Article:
In lawsuit against city, councillor alleges she was censured over a single tree
Laura Dupont told members of public it might be removed but was later told that was confidential information
Port Coquitlam Coun. Laura Dupont has revealed what she believes is the confidential information she released earlier this year that caused her to be censured by the rest of her colleagues.
And it concerns a single tree.
"That's correct," said Dupont's lawyer, Sebastian Anderson, explaining the details of the petition Dupont filed in B.C. Supreme Court to reverse her punishment.
Dupont was censured and removed from her position on Metro Vancouver's climate action committee in May, after a third-party investigator found she disclosed confidential information on three different occasions.
Port Coquitlam has not said what the information was, beyond it being serious and potentially financially damaging.
But Anderson says it concerned a discussion Dupont had with a consultant the city hired for revitalizing the downtown area, and an email the consultant later sent raising concerns from a developer, if a tree wasn't removed.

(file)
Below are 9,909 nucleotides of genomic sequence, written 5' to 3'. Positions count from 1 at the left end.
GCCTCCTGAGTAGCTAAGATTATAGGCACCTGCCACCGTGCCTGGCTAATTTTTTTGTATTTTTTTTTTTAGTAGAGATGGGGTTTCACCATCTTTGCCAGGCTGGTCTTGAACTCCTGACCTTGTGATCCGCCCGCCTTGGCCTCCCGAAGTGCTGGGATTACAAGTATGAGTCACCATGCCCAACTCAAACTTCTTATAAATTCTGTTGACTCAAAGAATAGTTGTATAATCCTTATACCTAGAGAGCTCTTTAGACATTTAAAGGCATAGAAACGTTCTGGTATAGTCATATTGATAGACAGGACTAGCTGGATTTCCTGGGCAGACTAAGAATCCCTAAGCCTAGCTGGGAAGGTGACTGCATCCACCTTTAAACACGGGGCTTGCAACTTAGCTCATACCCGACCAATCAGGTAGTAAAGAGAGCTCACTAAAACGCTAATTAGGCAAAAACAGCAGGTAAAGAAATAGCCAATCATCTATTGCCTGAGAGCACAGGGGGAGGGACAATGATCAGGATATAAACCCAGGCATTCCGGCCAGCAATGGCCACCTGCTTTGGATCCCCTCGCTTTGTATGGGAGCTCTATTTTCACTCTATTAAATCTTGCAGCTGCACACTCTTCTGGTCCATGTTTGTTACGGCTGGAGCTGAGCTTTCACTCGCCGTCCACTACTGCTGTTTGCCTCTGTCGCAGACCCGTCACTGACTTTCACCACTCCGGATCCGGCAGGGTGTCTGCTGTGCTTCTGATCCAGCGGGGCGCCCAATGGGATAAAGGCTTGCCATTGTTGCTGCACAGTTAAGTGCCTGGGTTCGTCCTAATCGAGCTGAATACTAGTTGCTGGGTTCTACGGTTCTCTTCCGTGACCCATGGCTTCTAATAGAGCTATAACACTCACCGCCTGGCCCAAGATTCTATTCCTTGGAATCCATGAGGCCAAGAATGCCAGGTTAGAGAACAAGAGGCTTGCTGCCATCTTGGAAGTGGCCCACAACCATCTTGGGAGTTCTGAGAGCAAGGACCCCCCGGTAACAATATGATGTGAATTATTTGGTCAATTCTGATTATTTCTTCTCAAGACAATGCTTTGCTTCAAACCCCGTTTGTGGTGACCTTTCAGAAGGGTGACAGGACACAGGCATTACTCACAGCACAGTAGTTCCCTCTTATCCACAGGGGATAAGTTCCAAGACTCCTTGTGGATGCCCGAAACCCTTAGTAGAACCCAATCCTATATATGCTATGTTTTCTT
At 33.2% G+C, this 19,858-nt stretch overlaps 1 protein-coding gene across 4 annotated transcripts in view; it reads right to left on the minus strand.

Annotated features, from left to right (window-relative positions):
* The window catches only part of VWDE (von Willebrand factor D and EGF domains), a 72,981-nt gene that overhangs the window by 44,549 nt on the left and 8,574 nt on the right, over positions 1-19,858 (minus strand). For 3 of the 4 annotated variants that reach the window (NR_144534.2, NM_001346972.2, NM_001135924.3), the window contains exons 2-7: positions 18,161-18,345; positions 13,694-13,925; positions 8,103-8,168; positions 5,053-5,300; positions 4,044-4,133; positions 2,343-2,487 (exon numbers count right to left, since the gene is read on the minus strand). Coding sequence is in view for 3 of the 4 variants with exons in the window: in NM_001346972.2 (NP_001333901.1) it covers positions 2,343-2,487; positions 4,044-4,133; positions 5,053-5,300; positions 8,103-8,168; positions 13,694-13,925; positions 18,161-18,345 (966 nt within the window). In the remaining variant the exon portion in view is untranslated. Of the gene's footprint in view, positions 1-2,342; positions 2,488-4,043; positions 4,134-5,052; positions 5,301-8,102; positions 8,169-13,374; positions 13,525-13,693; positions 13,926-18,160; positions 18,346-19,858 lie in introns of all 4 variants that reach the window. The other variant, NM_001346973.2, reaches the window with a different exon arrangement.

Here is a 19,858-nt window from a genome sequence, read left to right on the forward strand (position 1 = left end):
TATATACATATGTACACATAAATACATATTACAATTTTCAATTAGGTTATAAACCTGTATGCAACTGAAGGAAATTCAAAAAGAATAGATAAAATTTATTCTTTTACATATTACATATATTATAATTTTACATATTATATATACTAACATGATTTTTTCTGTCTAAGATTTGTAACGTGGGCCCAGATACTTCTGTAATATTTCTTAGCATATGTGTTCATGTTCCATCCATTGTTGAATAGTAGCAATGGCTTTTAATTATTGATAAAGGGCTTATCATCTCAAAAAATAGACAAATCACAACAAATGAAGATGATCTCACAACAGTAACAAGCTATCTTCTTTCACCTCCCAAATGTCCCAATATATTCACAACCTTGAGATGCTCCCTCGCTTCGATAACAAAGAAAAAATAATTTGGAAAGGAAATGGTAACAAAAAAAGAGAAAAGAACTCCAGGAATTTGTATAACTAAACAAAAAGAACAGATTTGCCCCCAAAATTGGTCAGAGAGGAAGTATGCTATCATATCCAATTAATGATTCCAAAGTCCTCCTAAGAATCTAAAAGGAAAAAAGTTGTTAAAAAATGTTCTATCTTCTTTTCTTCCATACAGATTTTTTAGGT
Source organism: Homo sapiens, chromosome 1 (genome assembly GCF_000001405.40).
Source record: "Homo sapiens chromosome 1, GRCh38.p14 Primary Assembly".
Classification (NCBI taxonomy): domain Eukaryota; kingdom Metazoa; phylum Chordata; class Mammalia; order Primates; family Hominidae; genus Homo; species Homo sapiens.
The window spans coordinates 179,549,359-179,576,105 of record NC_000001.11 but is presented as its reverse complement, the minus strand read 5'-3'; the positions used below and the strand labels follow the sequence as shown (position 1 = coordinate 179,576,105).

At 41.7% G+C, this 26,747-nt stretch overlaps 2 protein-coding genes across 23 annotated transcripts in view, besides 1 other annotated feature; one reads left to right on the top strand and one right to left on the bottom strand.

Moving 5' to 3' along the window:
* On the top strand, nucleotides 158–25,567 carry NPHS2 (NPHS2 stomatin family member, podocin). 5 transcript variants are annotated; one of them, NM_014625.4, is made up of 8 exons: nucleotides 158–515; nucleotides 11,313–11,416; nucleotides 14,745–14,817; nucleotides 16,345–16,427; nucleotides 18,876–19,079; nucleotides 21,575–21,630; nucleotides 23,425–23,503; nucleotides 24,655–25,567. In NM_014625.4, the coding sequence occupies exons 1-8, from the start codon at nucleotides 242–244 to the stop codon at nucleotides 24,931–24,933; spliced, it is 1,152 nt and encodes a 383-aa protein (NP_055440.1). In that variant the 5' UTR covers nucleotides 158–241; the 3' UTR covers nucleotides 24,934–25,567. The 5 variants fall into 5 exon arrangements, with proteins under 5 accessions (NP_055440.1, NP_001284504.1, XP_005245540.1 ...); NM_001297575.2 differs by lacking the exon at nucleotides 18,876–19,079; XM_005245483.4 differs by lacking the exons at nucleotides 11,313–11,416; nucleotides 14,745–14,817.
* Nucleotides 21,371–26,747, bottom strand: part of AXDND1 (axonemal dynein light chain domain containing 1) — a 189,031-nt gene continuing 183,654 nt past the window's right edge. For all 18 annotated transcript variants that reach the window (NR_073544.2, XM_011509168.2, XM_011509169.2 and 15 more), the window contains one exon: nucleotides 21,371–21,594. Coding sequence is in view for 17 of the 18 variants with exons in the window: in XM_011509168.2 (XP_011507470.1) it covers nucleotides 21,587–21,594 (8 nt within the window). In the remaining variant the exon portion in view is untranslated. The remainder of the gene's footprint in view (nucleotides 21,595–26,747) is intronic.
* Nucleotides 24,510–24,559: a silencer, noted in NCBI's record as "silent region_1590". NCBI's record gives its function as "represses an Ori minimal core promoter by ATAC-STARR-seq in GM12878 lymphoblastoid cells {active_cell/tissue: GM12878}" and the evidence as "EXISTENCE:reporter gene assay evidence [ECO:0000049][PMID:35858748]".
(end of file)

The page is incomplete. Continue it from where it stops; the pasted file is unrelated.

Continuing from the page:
"They (Dupont and the consultant) looked at a number of trees and looked at preserving them as Port Coquitlam was redeveloped," he said. "The consultant sent an email about the tree and Coun. DuPont circulated that email."
Anderson would not comment on the location of the specific tree, only to say it was on city land.
None of the allegations have been proven in court.
In a statement, Port Coquitlam's chief administrative officer Kristen Dixon said the city disagreed with Dupont's petition and would be filing a response.
"Coun. Dupont was censured for breaching confidentiality. The city will defend its actions in court and will continue to take steps to ensure that council members adhere to their statutory obligations," she wrote.
"Council members should not be taking it upon themselves to decide whether confidential information should be disclosed."
But Anderson argues the information hadn't been declared confidential when Dupont disclosed it and didn't meet the criteria set out in the community charter to become confidential.
"Therefore there was no basis for censure and absolutely no basis for the sanctions," he said.
Dupont's censure — one of the few ways to resolve disputes when a majority of councillors believe one of their colleagues is in the wrong — was approved by every member of council.
A court date is scheduled for July 15.